But, he did have control over his own comic strip, and, he courageously decided to make a statement because of one brave school teacher who decided to ask a simple question.
Glickman would explain later that her parents were “concerned about others, and the values that they instilled in us about caring for and appreciating everyone of all colors and backgrounds — this is what we knew when we were growing up, that you cared about other people … And so, during the years, we were very aware of the issues of racism and civil rights in this country [when] black people had to sit at the back of the bus, black people couldn’t sit in the same seats in the restaurants that you could sit … Every day I would see, or read, about black children trying to get into school and seeing crowds of white people standing around spitting at them or yelling at them … and the beatings and the dogs and the hosings and the courage of so many people in that time.”
Because of Glickman, because of Schulz, people around the world were introduced to a little boy named Franklin.” (Source: The Jon S. Randal Peace Page, Facebook)
Let us march on ballot boxes, march on ballot boxes until race-baiters disappear from the political arena.
Let us march on ballot boxes until the salient misdeeds of bloodthirsty mobs will be transformed into the calculated good deeds of orderly citizens.
Let us march on ballot boxes until the Wallaces of our nation tremble away in silence.
Let us march on ballot boxes until we send to our city councils state legislatures, and the United States Congress, men who will not fear to do justly, love mercy, and walk humbly with thy God.
Let us march on ballot boxes until brotherhood becomes more than a meaningless word in an opening prayer, but the order of the day on every legislative agenda.
Let us march on ballot boxes until all over Alabama God’s children will be able to walk the earth in decency and honor.
These words come from the speech delivered by Dr. Martin Luther King Jr. at the conclusion of the 1965 march to Montgomery, Alabama. The march brought national attention to the issue of racial discrimination in voting. The Voting Rights Act, a landmark piece of Civil Rights legislation, became law just five months later.
Photographs, broadsides, and other materials related to Dr. King’s legacy are now on view in the Patricia D. Klingenstein Library reading room.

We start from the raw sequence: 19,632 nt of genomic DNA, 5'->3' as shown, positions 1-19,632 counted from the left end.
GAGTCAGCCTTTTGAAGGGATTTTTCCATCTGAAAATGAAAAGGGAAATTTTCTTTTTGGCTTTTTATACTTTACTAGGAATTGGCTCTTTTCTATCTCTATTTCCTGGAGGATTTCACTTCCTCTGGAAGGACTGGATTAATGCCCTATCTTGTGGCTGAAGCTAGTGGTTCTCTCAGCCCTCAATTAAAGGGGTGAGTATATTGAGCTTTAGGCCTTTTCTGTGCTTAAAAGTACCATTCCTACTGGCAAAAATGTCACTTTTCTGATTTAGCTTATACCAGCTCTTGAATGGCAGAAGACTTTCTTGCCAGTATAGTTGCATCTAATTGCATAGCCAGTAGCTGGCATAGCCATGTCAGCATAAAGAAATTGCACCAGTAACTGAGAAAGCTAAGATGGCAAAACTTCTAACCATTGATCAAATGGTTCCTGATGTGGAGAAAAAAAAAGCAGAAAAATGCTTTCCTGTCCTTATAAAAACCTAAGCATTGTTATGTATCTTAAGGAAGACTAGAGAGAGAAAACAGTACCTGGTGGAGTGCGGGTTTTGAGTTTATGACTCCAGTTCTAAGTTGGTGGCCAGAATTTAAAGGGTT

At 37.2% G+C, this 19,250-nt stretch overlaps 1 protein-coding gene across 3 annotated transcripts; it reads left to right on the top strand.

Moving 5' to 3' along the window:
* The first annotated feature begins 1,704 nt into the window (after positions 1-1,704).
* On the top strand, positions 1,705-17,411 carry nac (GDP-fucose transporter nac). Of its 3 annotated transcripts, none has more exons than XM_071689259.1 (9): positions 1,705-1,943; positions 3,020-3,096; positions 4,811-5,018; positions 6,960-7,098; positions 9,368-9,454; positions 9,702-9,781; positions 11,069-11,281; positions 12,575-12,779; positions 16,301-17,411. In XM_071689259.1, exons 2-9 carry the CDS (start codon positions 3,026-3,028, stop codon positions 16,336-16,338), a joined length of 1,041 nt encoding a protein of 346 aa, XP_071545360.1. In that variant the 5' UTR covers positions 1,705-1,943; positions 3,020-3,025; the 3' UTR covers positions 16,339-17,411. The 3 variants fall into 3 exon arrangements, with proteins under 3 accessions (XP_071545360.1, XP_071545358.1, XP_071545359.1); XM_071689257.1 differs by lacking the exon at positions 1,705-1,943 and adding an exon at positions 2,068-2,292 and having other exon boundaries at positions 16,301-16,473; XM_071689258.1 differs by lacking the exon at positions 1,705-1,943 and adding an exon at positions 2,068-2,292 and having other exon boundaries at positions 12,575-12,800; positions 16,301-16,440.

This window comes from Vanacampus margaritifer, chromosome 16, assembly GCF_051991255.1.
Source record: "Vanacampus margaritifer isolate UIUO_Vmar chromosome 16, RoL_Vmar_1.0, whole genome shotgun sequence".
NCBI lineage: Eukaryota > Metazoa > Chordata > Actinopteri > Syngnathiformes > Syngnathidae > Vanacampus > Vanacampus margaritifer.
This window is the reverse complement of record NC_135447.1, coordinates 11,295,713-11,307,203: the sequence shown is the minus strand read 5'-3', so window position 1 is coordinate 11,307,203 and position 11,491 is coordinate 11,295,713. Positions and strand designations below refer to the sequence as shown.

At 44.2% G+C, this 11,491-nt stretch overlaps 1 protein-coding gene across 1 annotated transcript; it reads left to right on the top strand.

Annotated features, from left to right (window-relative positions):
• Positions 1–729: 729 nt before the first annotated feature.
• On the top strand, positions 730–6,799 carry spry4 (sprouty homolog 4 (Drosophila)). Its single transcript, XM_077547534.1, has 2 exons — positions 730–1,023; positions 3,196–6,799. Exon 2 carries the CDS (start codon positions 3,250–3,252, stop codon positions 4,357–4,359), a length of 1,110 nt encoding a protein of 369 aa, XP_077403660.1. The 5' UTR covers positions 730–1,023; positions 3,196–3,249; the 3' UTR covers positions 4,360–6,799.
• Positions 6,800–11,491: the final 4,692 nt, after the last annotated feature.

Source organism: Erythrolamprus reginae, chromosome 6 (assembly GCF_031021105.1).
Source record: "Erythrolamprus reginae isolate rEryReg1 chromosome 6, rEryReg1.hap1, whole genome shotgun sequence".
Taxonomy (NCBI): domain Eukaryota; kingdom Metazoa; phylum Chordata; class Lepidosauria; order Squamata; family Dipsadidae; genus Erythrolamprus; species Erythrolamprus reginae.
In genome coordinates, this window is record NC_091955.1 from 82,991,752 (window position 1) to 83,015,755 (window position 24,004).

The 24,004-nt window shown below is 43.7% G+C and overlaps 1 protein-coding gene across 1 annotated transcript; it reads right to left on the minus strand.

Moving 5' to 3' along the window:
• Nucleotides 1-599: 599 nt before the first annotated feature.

Bob Adelman. Martin Luther King Jr. marching from Selma to Montgomery, Alabama alongside Ralph Abernathy, James Forman, Jesse Douglas, and John Lewis. March 1965. New-York Historical Society.
Stephen Somerstein. Martin Luther King, Jr. seen from rear, speaking to crowd of 25,000 in Montgomery, Alabama. March 1965. New-York Historical Society.
On the evening of April 3, 1968, Dr. Martin Luther King, Jr. spoke about how proud he was to be alive during the Civil Rights movement. Even though his dream of freedom and justice for all had not yet been achieved, Dr. King knew that someday, “we will get to the promised land.” The next evening, 50 years ago today, Dr. King was on his way to another speech when he was struck down by an assassin’s bullet. Though his life was over, his legacy lives on. You can learn more about Dr. King at Martin Luther King Jr. National Historical Park in Georgia, Selma to Montgomery National Historic Trail in Alabama and the Martin Luther King, Jr. Memorial in Washington, D.C. Photo of the Martin Luther King, Jr. Memorial on the National Mall in Washington, D.C., by the National Park Service.
Dr. Martin Luther King, Jr. and Thich Nhat Hanh, 1967
Thich Nhat Hanh first wrote to Dr. King in 1965. They met a year later in 1966, during one of Thich Nhat Hanh’s trips to the US, to call for peace. In January 1967, Dr King nominated Thich Nhat Hanh for the Nobel Peace Prize. They meet for a second, and last, time at the Pacem in Terris (“Peace in the World”) Conference in Geneva, May 28-31, 1967. A few days later on April 4th 1967, on Dr King’s return to the US, he gave his famous speech at the Riverside Church in New York, coming out publicly against the Vietnam War.
Dr. Martin Luther King, Jr. on Thich Nhat Hanh:
“I know Thich Nhat Hanh, and am privileged to call him my friend… [He is] an apostle of peace and non-violence… He has travelled the world, counselling statesmen, religious leaders, scholars and writers, and enlisting their support. His ideas for peace, if applied, would build a monument to ecumenism, to world brotherhood, to humanity.”
Thich Nhat Hanh on Dr. Martin Luther King, Jr:
“The moment I met Martin Luther King, Jr., I knew I was in the presence of a holy person. Not just his good work, but his very being was a source of great inspiration for me… On the altar in my hermitage in France are images of Buddha and Jesus, and every time I light incense, I touch both of them as my spiritual ancestors… In Vietnam, we refer to Dr. King as a “Bodhisattva”, an enlightened being devoted to serving humanity…”